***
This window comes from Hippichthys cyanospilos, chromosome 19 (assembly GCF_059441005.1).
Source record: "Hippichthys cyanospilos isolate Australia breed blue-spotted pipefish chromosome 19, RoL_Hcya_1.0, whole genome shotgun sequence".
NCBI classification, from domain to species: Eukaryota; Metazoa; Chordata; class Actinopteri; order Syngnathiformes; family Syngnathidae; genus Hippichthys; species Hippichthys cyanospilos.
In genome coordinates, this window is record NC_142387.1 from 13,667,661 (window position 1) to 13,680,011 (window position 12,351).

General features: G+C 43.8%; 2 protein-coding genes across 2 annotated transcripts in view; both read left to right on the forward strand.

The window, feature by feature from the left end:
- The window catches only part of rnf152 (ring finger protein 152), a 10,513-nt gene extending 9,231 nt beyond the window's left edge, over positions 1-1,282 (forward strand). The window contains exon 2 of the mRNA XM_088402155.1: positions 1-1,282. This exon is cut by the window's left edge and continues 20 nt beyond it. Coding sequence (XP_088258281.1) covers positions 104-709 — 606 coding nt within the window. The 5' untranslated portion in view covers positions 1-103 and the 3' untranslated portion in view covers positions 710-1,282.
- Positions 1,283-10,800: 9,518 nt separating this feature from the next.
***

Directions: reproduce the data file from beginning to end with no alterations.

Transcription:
This window comes from Hippichthys cyanospilos, chromosome 19 (assembly GCF_059441005.1).
Source record: "Hippichthys cyanospilos isolate Australia breed blue-spotted pipefish chromosome 19, RoL_Hcya_1.0, whole genome shotgun sequence".
NCBI classification, from domain to species: Eukaryota; Metazoa; Chordata; class Actinopteri; order Syngnathiformes; family Syngnathidae; genus Hippichthys; species Hippichthys cyanospilos.
In genome coordinates, this window is record NC_142387.1 from 13,667,661 (window position 1) to 13,680,011 (window position 12,351).

General features: G+C 43.8%; 2 protein-coding genes across 2 annotated transcripts in view; both read left to right on the forward strand.

The window, feature by feature from the left end:
- The window catches only part of rnf152 (ring finger protein 152), a 10,513-nt gene extending 9,231 nt beyond the window's left edge, over positions 1-1,282 (forward strand). The window contains exon 2 of the mRNA XM_088402155.1: positions 1-1,282. This exon is cut by the window's left edge and continues 20 nt beyond it. Coding sequence (XP_088258281.1) covers positions 104-709 — 606 coding nt within the window. The 5' untranslated portion in view covers positions 1-103 and the 3' untranslated portion in view covers positions 710-1,282.
- Positions 1,283-10,800: 9,518 nt separating this feature from the next.